Although three-phase motors run on alternating current just as single-phase motors do, they are usually powered by a polyphase system that supplies continuous current in a way unavailable for single-phase motors. As such, it is generally impossible to run a three-phase motor on a single phase unless you employ a converter to transform the three-phase current down to a single phase. As long as you have access to either a rotary converter or a static converter, you can perform the job quite easily yourself.
Shut off the motor breaker in the breaker box and lock the breaker shut with a padlock to prevent anyone from turning the breaker on.
Pick a dry and stable location for the converter in relation to the motor, then bolt it in place using a ratchet and socket.
Ground the converter by running a green grounding cable from the converter to a grounding screw on the motor, apply a metal terminal to one end of the wire for the converter grounding screw and apply a terminal to the other end for the motor grounding screw, then crimp the terminals with wire crimpers and screw both terminals in using a flathead screwdriver.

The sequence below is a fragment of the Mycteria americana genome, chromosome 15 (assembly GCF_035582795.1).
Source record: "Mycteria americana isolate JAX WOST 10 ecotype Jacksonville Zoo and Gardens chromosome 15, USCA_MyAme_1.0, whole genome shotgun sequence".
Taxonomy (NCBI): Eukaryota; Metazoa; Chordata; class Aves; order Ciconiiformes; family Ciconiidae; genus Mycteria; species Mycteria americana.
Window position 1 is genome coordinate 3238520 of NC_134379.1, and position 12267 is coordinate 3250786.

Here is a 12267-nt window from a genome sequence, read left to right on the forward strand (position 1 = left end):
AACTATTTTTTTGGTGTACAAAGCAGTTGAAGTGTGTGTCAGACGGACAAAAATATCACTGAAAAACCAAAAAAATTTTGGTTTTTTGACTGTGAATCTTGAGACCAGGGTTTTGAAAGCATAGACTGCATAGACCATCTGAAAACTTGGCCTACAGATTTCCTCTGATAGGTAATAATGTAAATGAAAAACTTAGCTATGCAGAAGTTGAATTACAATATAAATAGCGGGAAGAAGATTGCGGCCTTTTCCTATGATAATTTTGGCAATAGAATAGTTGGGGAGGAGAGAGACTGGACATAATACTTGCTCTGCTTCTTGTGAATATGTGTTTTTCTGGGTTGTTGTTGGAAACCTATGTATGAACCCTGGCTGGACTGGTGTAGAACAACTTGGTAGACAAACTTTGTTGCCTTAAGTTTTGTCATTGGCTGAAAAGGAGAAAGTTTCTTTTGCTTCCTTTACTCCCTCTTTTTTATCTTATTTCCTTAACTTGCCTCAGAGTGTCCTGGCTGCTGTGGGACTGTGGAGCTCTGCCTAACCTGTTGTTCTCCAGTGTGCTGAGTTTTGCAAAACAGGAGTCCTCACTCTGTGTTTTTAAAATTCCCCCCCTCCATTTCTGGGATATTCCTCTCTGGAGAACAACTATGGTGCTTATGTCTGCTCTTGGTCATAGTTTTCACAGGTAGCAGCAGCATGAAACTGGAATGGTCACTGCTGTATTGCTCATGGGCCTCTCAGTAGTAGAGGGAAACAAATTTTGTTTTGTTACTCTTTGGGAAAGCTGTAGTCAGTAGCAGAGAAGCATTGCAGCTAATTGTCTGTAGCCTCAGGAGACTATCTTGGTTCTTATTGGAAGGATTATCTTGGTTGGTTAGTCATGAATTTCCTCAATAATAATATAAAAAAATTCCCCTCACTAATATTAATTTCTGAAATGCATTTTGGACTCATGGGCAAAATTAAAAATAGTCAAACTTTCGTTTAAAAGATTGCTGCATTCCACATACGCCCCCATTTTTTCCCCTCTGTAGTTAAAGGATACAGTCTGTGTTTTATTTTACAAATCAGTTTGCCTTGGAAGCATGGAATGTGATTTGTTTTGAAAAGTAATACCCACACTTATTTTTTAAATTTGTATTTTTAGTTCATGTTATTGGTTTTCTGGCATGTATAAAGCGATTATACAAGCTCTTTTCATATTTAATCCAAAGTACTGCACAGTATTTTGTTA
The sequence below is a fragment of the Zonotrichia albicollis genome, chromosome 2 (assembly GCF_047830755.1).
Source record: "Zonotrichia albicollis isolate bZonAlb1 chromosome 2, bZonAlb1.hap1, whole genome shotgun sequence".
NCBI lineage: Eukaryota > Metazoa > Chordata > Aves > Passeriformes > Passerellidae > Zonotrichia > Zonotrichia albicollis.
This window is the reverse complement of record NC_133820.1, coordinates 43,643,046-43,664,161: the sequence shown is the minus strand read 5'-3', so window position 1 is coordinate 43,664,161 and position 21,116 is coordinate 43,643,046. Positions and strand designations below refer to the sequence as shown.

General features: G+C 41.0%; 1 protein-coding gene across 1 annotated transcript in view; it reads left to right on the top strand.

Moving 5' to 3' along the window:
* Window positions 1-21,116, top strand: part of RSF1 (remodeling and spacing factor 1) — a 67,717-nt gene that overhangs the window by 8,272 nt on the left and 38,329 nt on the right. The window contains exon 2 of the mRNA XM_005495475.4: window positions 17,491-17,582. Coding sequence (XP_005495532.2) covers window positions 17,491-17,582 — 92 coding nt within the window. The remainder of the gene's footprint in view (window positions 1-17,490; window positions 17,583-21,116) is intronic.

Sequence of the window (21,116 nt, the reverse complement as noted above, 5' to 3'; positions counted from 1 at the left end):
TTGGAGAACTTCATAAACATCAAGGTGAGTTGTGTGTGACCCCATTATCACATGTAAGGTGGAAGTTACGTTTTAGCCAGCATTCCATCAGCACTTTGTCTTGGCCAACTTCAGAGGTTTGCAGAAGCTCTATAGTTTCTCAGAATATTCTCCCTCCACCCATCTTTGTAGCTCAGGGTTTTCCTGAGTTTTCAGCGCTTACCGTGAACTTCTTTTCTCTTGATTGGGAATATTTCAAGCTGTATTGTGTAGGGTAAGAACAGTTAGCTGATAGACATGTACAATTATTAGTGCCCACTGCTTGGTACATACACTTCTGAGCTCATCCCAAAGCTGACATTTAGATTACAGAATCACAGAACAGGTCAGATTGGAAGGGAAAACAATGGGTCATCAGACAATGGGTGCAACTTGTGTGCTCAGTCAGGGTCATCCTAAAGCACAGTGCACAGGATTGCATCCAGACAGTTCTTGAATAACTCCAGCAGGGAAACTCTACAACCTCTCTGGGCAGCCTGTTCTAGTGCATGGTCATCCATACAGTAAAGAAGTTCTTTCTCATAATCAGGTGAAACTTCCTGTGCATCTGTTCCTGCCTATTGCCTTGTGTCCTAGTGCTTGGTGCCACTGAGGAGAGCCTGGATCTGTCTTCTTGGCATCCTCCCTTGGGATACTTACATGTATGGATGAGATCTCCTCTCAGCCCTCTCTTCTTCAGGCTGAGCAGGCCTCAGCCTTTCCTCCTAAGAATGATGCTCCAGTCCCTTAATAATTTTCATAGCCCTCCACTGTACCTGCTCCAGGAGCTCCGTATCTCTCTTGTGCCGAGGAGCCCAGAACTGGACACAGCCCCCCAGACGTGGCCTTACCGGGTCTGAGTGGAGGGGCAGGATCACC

Connect the two leads of the incoming circuit to their corresponding inputs on the converter. Phase one goes to input A and phase two goes to input C. Leave the B input open.
Place a wire nut on the neutral cable, wind up any excess wire into a loose coil, then tape the cable to the motor in a safe place where it will not be damaged.
Attach three output wires to the converter using a flathead screwdriver, then run them to the motor. Run the converter output B to the L2 input on the motor, then run the converter output C to the L3 input on the motor.
Meg the motor to test for proper ground and insulation, then turn the power on to test the motor. The converter's red light will come on for a few seconds during start-up. However, if it stays on too long, there is a problem with the motor.